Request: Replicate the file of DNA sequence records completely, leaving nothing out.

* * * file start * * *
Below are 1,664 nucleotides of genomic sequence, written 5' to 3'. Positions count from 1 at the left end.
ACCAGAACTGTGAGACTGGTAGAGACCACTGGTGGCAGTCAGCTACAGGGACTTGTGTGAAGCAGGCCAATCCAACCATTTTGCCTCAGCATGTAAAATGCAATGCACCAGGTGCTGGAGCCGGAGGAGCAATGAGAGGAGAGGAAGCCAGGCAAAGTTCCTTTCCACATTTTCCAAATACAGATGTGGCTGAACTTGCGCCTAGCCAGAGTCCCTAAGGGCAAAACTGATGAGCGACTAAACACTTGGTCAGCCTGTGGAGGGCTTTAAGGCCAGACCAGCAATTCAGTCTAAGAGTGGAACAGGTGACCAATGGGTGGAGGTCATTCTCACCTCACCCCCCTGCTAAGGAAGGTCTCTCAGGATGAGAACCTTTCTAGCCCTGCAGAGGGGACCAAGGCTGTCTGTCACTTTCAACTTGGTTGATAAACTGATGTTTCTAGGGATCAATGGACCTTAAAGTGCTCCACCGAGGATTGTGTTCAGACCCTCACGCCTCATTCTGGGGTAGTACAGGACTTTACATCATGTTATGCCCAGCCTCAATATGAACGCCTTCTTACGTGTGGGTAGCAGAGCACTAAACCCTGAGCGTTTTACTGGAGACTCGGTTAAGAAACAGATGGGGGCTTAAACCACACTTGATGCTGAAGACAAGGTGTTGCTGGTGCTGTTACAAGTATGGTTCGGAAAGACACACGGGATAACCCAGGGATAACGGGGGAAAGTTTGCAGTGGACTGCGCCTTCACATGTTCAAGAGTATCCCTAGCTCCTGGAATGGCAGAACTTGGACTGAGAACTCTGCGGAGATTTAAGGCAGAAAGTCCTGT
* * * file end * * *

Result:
Below are 1,664 nucleotides of genomic sequence, written 5' to 3'. Positions count from 1 at the left end.
ACCAGAACTGTGAGACTGGTAGAGACCACTGGTGGCAGTCAGCTACAGGGACTTGTGTGAAGCAGGCCAATCCAACCATTTTGCCTCAGCATGTAAAATGCAATGCACCAGGTGCTGGAGCCGGAGGAGCAATGAGAGGAGAGGAAGCCAGGCAAAGTTCCTTTCCACATTTTCCAAATACAGATGTGGCTGAACTTGCGCCTAGCCAGAGTCCCTAAGGGCAAAACTGATGAGCGACTAAACACTTGGTCAGCCTGTGGAGGGCTTTAAGGCCAGACCAGCAATTCAGTCTAAGAGTGGAACAGGTGACCAATGGGTGGAGGTCATTCTCACCTCACCCCCCTGCTAAGGAAGGTCTCTCAGGATGAGAACCTTTCTAGCCCTGCAGAGGGGACCAAGGCTGTCTGTCACTTTCAACTTGGTTGATAAACTGATGTTTCTAGGGATCAATGGACCTTAAAGTGCTCCACCGAGGATTGTGTTCAGACCCTCACGCCTCATTCTGGGGTAGTACAGGACTTTACATCATGTTATGCCCAGCCTCAATATGAACGCCTTCTTACGTGTGGGTAGCAGAGCACTAAACCCTGAGCGTTTTACTGGAGACTCGGTTAAGAAACAGATGGGGGCTTAAACCACACTTGATGCTGAAGACAAGGTGTTGCTGGTGCTGTTACAAGTATGGTTCGGAAAGACACACGGGATAACCCAGGGATAACGGGGGAAAGTTTGCAGTGGACTGCGCCTTCACATGTTCAAGAGTATCCCTAGCTCCTGGAATGGCAGAACTTGGACTGAGAACTCTGCGGAGATTTAAGGCAGAAAGTCCTGT